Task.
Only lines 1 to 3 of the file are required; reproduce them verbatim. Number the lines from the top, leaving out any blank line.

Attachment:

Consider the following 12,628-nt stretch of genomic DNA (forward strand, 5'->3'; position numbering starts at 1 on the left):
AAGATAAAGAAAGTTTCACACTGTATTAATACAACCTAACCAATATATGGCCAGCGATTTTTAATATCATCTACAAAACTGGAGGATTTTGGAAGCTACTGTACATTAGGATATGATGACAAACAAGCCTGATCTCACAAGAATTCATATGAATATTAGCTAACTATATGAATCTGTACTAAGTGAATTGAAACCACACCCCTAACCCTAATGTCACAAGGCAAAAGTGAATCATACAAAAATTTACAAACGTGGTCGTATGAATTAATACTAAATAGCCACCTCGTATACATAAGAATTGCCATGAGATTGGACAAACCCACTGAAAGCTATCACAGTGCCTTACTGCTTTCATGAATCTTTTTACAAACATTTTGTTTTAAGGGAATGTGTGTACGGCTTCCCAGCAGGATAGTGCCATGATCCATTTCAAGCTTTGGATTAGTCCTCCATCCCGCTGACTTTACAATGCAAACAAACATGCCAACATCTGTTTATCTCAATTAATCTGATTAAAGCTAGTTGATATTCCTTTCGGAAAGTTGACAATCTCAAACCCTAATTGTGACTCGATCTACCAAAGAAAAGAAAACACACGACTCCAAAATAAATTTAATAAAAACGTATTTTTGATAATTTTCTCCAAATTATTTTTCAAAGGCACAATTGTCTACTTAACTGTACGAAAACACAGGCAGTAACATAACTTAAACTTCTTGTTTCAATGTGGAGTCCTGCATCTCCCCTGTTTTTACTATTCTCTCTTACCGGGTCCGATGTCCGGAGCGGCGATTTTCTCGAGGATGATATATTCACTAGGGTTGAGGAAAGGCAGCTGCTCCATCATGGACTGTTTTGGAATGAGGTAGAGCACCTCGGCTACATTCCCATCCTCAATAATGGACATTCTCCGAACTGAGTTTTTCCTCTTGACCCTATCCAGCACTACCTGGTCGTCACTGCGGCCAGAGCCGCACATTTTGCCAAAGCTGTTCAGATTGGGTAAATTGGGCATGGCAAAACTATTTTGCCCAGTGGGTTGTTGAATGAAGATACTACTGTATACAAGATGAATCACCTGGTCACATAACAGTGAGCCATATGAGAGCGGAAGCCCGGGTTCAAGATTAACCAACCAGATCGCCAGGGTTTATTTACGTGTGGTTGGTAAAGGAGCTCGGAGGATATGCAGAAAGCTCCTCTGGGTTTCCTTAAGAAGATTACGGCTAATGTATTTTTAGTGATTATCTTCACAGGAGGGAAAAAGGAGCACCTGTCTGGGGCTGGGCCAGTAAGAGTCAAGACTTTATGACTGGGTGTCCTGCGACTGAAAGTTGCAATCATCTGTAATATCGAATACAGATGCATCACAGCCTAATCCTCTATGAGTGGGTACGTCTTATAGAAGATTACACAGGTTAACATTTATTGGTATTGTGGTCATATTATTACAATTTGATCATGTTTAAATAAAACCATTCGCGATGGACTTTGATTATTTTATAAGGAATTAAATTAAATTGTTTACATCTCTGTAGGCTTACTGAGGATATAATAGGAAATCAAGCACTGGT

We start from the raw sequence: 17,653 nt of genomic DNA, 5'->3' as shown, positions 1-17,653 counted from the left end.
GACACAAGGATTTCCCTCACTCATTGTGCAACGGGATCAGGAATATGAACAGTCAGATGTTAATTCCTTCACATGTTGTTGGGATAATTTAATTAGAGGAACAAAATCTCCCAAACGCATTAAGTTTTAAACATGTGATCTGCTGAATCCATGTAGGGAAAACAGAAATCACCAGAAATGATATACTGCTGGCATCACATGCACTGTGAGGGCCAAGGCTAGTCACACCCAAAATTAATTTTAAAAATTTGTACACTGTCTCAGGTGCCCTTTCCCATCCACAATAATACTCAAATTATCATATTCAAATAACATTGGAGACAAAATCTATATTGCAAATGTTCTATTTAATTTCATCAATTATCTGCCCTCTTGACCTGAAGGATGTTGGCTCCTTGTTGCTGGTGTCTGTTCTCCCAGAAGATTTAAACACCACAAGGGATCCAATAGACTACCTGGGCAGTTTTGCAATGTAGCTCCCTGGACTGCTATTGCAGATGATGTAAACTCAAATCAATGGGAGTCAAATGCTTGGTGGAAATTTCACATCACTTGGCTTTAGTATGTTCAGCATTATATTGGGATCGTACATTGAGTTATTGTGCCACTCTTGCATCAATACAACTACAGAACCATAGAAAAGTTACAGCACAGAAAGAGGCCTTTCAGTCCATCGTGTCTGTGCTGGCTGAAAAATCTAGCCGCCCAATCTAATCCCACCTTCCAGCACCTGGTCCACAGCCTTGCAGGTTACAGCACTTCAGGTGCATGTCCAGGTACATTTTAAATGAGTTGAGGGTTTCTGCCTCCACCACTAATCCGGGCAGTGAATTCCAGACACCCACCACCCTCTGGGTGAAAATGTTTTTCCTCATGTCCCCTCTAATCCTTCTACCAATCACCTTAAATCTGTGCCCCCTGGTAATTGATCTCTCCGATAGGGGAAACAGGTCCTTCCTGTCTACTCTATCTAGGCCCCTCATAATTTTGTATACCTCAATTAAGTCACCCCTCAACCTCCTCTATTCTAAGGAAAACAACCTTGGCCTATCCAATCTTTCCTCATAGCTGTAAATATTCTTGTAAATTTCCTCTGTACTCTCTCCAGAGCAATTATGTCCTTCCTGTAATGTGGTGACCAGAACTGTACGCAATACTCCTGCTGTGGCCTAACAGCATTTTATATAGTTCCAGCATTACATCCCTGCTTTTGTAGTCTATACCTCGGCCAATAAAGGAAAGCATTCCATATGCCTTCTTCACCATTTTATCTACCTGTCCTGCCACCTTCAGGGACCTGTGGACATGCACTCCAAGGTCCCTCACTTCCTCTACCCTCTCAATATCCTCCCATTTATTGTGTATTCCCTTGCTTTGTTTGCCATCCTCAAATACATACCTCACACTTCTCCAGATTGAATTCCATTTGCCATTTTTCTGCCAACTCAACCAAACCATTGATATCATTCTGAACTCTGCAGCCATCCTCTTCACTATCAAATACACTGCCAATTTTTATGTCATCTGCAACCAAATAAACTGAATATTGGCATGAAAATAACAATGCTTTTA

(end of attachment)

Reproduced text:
Consider the following 12,628-nt stretch of genomic DNA (forward strand, 5'->3'; position numbering starts at 1 on the left):
AAGATAAAGAAAGTTTCACACTGTATTAATACAACCTAACCAATATATGGCCAGCGATTTTTAATATCATCTACAAAACTGGAGGATTTTGGAAGCTACTGTACATTAGGATATGATGACAAACAAGCCTGATCTCACAAGAATTCATATGAATATTAGCTAACTATATGAATCTGTACTAAGTGAATTGAAACCACACCCCTAACCCTAATGTCACAAGGCAAAAGTGAATCATACAAAAATTTACAAACGTGGTCGTATGAATTAATACTAAATAGCCACCTCGTATACATAAGAATTGCCATGAGATTGGACAAACCCACTGAAAGCTATCACAGTGCCTTACTGCTTTCATGAATCTTTTTACAAACATTTTGTTTTAAGGGAATGTGTGTACGGCTTCCCAGCAGGATAGTGCCATGATCCATTTCAAGCTTTGGATTAGTCCTCCATCCCGCTGACTTTACAATGCAAACAAACATGCCAACATCTGTTTATCTCAATTAATCTGATTAAAGCTAGTTGATATTCCTTTCGGAAAGTTGACAATCTCAAACCCTAATTGTGACTCGATCTACCAAAGAAAAGAAAACACACGACTCCAAAATAAATTTAATAAAAACGTATTTTTGATAATTTTCTCCAAATTATTTTTCAAAGGCACAATTGTCTACTTAACTGTACGAAAACACAGGCAGTAACATAACTTAAACTTCTTGTTTCAATGTGGAGTCCTGCATCTCCCCTGTTTTTACTATTCTCTCTTACCGGGTCCGATGTCCGGAGCGGCGATTTTCTCGAGGATGATATATTCACTAGGGTTGAGGAAAGGCAGCTGCTCCATCATGGACTGTTTTGGAATGAGGTAGAGCACCTCGGCTACATTCCCATCCTCAATAATGGACATTCTCCGAACTGAGTTTTTCCTCTTGACCCTATCCAGCACTACCTGGTCGTCACTGCGGCCAGAGCCGCACATTTTGCCAAAGCTGTTCAGATTGGGTAAATTGGGCATGGCAAAACTATTTTGCCCAGTGGGTTGTTGAATGAAGATACTACTGTATACAAGATGAATCACCTGGTCACATAACAGTGAGCCATATGAGAGCGGAAGCCCGGGTTCAAGATTAACCAACCAGATCGCCAGGGTTTATTTACGTGTGGTTGGTAAAGGAGCTCGGAGGATATGCAGAAAGCTCCTCTGGGTTTCCTTAAGAAGATTACGGCTAATGTATTTTTAGTGATTATCTTCACAGGAGGGAAAAAGGAGCACCTGTCTGGGGCTGGGCCAGTAAGAGTCAAGACTTTATGACTGGGTGTCCTGCGACTGAAAGTTGCAATCATCTGTAATATCGAATACAGATGCATCACAGCCTAATCCTCTATGAGTGGGTACGTCTTATAGAAGATTACACAGGTTAACATTTATTGGTATTGTGGTCATATTATTACAATTTGATCATGTTTAAATAAAACCATTCGCGATGGACTTTGATTATTTTATAAGGAATTAAATTAAATTGTTTACATCTCTGTAGGCTTACTGAGGATATAATAGGAAATCAAGCACTGGT

We start from the raw sequence: 17,653 nt of genomic DNA, 5'->3' as shown, positions 1-17,653 counted from the left end.